The inclusion of the Stupak amendment in the House health care bill certainly represented a setback for women’s health. But a provocative article in The Nation suggested that other portions of the bill shortchanged women by not requiring certain basic preventive services for women, or enabling providers to charge extra for them. Sharon Lerner argues that additional women’s health services would not be covered under the reform bills:

None of the bills emerging from the House and Senate require insurers to cover all the elements of a standard gynecological “well visit,” leaving essential care such as pelvic exams, domestic violence screening, counseling about sexually transmitted diseases, and, perhaps most startlingly, the provision of birth control off the list of basic benefits all insurers must cover. Nor are these services protected from “cost sharing,” which means that, depending on what’s in the bill that emerges from the Senate, and, later, the contents of a final bill, women could wind up having to pay for some of these services out of their own pockets. So far, mammograms and Pap tests are covered in every version of the legislation.

However, some experts are calling this reading of the bills misleading, including one who was interviewed for Lerner’s story. This doesn’t mean that the bills, particularly the House bill, don’t fall short in some respects, but it’s not the total disaster that it’s made out to be.

Adam Sonfield, a senior public policy associate at the Guttmacher Institute, who was quoted in Lerner’s Nation story, says that the bill generally does not spell out specific services, be they slanted to men or women, practically anywhere in the designation of the “minimum benefits package” that all insurance plans would be required to cover. “There are broad categories of care in the bills – the narrowest category is maternity care,” Sonfield said. “But just because it’s not specified, that does not equal the assertion that it’s not covered. The Secretary of Health and Human Services and an advisory board will determine the specific coverage assignments at a later date, and we’re talking about thousands of procedures. That’s all in the implementation stage of the bill.”

Because contraception, for example, is almost universally covered currently, it’s reasonable to expect that it will be covered under the minimum benefits package determined by HHS later on in the process.

With respect to preventive services, the bills did get somewhat more specific, because of the provision that eliminated cost sharing for those services. In other words, for all preventive care delineated in the bill, you would not have to provide a co-pay.

Those specific procedures can be found on pages 106-7 of the House bill. Here’s what it says about preventive services:

Preventive services, including those services recommended with a grade of A or B by the Task Force on Clinical Preventive Services and those vaccines recommended for use by the Director of the Centers for Disease Control and Prevention.

The Task Force on Clinical Preventive Services (also known as the US Preventive Services Task Force, or USPSTF) recommendations, which you can see here, are where Lerner got her set of non-covered procedures from, deciding that the bill didn’t cover a “women’s well visit” or birth control. There’s a pretty good reason for that, according to Sonfield. the USPSTF is not entirely comprehensive because a) they have a limited capacity to measure all the procedures, and b) they have a strict methodology requiring lots of proof that a selected preventive service works before adding it to their list.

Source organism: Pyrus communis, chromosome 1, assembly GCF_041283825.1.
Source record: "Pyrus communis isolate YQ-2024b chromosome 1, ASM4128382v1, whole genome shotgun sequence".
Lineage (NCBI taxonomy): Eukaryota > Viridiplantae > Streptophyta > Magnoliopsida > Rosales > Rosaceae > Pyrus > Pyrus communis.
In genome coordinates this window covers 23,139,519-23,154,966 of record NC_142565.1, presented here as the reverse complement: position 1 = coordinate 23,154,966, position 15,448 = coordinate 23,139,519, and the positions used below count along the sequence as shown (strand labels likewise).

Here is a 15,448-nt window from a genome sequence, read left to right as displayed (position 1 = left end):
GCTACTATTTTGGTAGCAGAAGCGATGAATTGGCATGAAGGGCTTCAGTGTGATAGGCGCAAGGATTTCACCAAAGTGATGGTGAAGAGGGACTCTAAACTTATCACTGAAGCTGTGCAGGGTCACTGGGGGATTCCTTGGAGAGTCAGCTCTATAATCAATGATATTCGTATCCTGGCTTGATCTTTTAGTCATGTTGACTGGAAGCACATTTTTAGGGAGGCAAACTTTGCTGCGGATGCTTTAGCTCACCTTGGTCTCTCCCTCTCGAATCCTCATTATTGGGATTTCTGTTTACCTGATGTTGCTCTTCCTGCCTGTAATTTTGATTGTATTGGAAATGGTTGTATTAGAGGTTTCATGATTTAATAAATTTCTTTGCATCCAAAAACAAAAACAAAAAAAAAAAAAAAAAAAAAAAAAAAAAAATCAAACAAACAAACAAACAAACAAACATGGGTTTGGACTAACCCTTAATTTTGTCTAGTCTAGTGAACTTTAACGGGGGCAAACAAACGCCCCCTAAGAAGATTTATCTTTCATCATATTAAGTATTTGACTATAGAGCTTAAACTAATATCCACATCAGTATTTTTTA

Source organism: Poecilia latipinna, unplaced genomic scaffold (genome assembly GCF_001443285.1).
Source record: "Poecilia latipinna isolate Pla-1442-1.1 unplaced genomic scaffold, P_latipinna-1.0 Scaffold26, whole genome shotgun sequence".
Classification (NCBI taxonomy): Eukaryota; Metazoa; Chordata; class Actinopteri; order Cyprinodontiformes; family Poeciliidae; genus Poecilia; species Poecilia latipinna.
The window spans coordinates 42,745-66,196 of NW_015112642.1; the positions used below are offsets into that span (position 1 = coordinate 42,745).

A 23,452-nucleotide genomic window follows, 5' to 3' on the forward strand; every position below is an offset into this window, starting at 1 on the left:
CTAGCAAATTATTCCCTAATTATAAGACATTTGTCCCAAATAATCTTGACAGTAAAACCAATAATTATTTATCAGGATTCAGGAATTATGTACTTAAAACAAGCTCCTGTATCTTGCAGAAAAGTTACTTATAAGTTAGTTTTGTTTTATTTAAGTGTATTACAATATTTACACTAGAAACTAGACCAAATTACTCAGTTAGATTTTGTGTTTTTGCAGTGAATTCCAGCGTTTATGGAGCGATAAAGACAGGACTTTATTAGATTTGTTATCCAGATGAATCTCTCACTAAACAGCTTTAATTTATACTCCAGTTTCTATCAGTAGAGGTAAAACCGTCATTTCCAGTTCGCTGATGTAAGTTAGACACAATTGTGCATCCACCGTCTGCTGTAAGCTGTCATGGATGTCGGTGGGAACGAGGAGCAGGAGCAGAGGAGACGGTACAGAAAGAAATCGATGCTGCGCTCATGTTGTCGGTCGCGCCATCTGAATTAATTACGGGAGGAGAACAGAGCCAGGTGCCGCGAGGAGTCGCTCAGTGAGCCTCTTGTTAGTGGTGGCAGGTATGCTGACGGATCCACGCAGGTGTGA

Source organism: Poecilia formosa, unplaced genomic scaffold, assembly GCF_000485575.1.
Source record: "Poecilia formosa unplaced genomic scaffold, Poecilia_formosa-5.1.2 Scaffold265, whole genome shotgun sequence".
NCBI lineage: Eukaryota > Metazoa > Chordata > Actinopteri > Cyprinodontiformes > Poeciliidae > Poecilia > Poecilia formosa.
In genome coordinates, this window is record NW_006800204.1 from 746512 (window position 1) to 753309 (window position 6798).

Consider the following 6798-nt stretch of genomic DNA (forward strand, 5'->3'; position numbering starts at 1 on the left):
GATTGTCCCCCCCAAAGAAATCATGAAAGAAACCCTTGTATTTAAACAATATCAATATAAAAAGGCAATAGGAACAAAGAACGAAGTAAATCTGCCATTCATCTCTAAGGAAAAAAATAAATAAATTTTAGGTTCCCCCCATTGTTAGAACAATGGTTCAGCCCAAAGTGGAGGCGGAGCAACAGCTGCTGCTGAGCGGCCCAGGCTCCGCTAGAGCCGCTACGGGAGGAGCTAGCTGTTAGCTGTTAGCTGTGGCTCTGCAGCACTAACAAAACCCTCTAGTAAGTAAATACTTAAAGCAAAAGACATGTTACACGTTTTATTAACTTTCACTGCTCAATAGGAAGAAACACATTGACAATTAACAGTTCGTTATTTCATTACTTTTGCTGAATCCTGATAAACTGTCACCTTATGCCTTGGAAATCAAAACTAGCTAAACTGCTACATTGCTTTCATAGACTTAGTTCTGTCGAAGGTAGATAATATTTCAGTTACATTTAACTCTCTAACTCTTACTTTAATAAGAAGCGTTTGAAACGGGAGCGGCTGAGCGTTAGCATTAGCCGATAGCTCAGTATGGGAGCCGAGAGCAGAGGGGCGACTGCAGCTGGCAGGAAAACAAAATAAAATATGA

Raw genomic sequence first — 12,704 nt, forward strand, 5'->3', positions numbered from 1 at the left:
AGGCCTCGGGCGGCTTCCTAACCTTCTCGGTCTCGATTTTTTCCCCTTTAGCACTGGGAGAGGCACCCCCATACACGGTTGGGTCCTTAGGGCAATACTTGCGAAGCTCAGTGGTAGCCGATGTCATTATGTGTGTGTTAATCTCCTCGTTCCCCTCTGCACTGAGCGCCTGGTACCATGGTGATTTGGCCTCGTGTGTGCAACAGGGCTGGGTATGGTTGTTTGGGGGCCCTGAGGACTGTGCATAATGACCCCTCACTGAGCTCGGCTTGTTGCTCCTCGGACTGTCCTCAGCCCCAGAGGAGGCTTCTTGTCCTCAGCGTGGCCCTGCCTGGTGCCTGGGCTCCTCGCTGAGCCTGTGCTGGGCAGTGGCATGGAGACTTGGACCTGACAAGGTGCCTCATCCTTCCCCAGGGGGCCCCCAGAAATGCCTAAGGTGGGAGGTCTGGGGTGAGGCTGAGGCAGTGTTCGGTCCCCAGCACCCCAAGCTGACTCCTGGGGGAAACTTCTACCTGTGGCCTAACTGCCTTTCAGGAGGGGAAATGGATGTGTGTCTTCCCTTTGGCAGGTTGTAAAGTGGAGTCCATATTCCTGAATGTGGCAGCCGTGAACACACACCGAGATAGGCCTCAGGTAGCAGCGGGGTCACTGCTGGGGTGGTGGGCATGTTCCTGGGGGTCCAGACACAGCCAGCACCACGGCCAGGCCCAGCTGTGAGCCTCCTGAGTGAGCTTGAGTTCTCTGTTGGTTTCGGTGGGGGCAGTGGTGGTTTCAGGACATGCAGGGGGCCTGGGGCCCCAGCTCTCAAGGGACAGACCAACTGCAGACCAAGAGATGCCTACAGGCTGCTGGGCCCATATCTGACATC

As Sonfield explains it, it’s far better to use the USPSTF as a guide to what may not be eligible for cost sharing rather than what may not be covered. For example, the USPSTF doesn’t recommend domestic violence counseling in their recommendations because they don’t recommend counseling of any kind – it’s just not under their mandate. Birth control is not on the radar screen for the USPFTF because the rigorous testing the task force would require to determine effectiveness would necessitate a control of a woman not using birth control and a variable of a woman not using it, and you can see how that might get problematic. The USPFTF doesn’t recommend a “women’s well visit” because it doesn’t look at broad categories. Sonfield is confident that all of these things, already covered under most insurance plans, will make it into the minimum benefit package as determined by HHS. “Eventually, those services will be covered and mandated.”

However, Sonfield does agree that the definition of what is exempt from cost sharing is too narrow in the House bill, precisely because of some of the limitations of the USPFTF’s studies. “There is no good rule of thumb for all this, so the House used that task force,” Sonfield said. “It’s not sufficient.” The Senate HELP Committee did pass an amendment, put forward by Sen. Barbara Mikulski (D-MD), that expanded the number of women’s health services that would be exempt from cost sharing. Sonfield prefers that option, and hopes it will live in the merged Senate bill and come out of conference. Obviously reducing costs expands access, particularly for low-income women, and so cost sharing can be as much a barrier as coverage in some respects.

So the final answer is that the picture is mixed – women’s health services are likely to be included in the minimum benefits package, but it will take some work from women’s health advocates and the public to ensure that they get the same treatment with respect to cost sharing in the final bill. And of course, that goes for reproductive choice services as well.